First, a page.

In the final chapter Bertha and Donald reunite in Arizona and we close with Donald entering the room of the young woman who was falsely charged with the murder. What happened between them after that is left to our imagination.

***

   THE BIGGER THEY COME was first published very early in 1939. The next Cool & Lam novel readers saw was TURN ON THE HEAT, which came out early in 1940. What no one knew until a few years ago was that between these books Gardner had written another C&L exploit, which his publisher rejected and which moldered away in his gargantuan filing system until long after his death in 1970.

   It was finally published by Hard Case Crime as THE KNIFE SLIPPED (2016). Donald is back in California with Bertha, for some unexplained reason legally unscathed despite having confessed in open court to a murder in that state. We’re also told very clearly (by Bertha, on page 15) that he was disbarred in California, not for the scam he pulled in THE BIGGER THEY COME but for the advice he had given a client before the beginning of that book, an act, so he had told Bertha, that had got him suspended from the bar for a year which was now up.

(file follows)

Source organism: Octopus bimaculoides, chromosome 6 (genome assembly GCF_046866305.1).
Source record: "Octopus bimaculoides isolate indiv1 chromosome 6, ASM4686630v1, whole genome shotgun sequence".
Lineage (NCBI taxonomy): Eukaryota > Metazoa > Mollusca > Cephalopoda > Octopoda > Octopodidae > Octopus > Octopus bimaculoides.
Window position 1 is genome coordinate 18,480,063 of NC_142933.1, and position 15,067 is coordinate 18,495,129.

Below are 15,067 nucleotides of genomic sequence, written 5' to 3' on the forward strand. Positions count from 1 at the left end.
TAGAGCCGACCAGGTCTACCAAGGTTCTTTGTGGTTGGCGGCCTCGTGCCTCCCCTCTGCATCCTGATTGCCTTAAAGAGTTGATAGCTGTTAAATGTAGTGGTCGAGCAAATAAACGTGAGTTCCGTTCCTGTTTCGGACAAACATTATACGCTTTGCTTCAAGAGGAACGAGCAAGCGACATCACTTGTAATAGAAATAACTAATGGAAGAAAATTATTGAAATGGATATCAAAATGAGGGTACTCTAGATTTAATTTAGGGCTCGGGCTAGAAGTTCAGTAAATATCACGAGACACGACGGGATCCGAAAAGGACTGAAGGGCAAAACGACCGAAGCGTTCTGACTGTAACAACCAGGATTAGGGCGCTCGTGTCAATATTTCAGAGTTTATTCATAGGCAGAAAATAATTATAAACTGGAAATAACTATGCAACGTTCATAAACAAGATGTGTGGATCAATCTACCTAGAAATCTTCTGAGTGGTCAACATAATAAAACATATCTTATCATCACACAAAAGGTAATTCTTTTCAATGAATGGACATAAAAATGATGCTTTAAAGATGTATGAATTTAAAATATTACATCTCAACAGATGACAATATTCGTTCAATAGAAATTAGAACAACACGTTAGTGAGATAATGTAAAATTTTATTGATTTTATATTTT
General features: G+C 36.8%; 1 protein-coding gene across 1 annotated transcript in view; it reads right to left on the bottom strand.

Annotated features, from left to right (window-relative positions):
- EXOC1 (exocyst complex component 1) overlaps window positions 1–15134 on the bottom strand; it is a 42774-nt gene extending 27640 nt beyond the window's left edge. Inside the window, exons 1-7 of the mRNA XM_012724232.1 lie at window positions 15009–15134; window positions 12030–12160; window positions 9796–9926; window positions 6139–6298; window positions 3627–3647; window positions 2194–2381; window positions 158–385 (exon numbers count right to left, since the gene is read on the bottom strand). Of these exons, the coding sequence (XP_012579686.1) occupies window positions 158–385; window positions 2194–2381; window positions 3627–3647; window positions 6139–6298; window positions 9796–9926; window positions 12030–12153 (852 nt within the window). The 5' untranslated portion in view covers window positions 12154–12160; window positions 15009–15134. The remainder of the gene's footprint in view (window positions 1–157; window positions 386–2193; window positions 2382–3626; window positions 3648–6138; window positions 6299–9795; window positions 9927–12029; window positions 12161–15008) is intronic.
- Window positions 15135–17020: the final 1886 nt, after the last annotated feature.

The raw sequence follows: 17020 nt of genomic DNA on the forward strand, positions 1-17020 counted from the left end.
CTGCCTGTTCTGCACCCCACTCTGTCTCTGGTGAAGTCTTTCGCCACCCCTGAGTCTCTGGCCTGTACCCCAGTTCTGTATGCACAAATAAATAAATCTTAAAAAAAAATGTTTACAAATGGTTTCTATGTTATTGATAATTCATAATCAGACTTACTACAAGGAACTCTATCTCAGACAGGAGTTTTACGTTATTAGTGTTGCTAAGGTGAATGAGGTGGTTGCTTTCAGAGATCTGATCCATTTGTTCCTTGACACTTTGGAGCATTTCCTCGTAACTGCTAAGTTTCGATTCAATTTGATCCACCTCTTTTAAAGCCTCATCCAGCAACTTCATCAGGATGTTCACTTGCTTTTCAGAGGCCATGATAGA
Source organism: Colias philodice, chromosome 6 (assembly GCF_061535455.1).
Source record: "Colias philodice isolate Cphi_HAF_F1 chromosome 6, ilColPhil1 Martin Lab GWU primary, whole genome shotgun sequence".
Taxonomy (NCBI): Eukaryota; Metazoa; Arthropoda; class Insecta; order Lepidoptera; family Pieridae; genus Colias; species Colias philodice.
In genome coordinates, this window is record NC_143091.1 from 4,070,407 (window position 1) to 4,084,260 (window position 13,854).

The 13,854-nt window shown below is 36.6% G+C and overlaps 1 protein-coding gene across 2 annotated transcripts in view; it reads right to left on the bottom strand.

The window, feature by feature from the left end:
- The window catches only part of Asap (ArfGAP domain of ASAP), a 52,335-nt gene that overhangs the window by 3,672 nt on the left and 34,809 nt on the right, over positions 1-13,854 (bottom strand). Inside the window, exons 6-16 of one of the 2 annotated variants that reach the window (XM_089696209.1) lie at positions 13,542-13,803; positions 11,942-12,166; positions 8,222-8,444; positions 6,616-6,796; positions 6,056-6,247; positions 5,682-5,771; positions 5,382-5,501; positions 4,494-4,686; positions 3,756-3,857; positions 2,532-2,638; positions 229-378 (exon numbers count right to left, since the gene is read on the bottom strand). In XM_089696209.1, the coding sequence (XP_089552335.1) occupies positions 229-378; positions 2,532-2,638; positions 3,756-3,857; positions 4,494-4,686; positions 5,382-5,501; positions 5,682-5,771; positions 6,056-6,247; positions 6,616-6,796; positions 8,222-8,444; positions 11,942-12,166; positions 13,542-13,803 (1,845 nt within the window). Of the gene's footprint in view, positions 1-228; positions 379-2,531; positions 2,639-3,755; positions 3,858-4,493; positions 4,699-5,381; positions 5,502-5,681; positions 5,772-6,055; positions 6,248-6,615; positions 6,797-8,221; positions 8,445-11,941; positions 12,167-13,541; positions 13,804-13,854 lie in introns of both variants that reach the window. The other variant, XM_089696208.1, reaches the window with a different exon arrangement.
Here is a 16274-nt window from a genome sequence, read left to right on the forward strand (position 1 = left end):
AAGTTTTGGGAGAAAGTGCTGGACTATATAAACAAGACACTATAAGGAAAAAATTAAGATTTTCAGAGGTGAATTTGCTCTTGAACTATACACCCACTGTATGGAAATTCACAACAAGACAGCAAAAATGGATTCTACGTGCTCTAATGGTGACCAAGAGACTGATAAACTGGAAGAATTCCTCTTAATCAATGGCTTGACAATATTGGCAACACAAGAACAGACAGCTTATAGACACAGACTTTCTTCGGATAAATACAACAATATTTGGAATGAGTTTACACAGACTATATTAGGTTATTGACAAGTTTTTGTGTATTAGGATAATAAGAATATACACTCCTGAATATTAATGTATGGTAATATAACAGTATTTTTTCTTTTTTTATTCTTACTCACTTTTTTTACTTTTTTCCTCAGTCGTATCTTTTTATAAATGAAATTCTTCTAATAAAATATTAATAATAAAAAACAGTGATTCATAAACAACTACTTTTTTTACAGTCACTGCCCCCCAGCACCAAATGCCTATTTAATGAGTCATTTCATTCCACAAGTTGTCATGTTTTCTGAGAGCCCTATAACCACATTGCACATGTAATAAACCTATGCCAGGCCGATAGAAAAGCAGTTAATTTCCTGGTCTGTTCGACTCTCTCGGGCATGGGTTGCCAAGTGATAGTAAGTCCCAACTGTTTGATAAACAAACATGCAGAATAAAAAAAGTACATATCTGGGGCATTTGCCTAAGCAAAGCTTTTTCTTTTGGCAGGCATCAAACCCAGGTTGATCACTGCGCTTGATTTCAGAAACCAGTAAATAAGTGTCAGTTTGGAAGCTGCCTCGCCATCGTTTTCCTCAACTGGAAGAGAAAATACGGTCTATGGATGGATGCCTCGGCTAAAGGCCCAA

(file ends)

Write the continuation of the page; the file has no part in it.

Whether or not he could return to law practice, he doesn’t, and gets stuck with a routine shadowing job when a battle-axe mother and her frumpy daughter hire Bertha’s firm to investigate the daughter’s husband, who’s been seen in a nightclub with a sexy blonde. It doesn’t take much shadowing before Donald discovers that his target has two other apartments and two other names — one of them being Ned Pines, a real-world pulp publisher — and that both apartments are frequently visited by cops and firemen.

   Bertha quickly scents a political scandal and roots around for a way to profit from it, while at the fancier of his target’s two secret apartments Donald strikes up an acquaintance with Ruth Marr, the four-to-midnight switchboard operator, and falls for her as only Donald can. Late the next evening he’s keeping watch in the agency car outside the apartment building when the automobile door is opened by a frantic Ruth, who, or at least so she claims, has just found the man Donald was shadowing shot to death in his room and idiotically picked up the murder gun, which she passes to Donald, who deep-sixes it.